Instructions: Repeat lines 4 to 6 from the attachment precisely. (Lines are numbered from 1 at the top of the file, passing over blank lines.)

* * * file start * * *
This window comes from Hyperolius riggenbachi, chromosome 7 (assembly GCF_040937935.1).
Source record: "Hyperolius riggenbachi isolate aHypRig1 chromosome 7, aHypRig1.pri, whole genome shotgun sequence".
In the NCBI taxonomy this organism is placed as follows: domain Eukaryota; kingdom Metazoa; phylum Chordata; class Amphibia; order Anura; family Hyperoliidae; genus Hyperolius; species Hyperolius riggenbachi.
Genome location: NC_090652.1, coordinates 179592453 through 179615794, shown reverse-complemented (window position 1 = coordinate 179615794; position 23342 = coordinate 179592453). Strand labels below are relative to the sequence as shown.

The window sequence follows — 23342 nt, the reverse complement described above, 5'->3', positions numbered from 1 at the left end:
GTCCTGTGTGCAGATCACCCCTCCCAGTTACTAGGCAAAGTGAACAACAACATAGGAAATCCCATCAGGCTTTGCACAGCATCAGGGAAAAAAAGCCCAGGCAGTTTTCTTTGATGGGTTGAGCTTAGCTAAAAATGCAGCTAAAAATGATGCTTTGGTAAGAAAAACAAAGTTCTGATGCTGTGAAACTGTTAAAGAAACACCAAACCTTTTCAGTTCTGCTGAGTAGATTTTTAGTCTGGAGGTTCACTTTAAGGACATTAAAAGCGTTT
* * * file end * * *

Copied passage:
Genome location: NC_090652.1, coordinates 179592453 through 179615794, shown reverse-complemented (window position 1 = coordinate 179615794; position 23342 = coordinate 179592453). Strand labels below are relative to the sequence as shown.

The window sequence follows — 23342 nt, the reverse complement described above, 5'->3', positions numbered from 1 at the left end:
GTCCTGTGTGCAGATCACCCCTCCCAGTTACTAGGCAAAGTGAACAACAACATAGGAAATCCCATCAGGCTTTGCACAGCATCAGGGAAAAAAAGCCCAGGCAGTTTTCTTTGATGGGTTGAGCTTAGCTAAAAATGCAGCTAAAAATGATGCTTTGGTAAGAAAAACAAAGTTCTGATGCTGTGAAACTGTTAAAGAAACACCAAACCTTTTCAGTTCTGCTGAGTAGATTTTTAGTCTGGAGGTTCACTTTAAGGACATTAAAAGCGTTT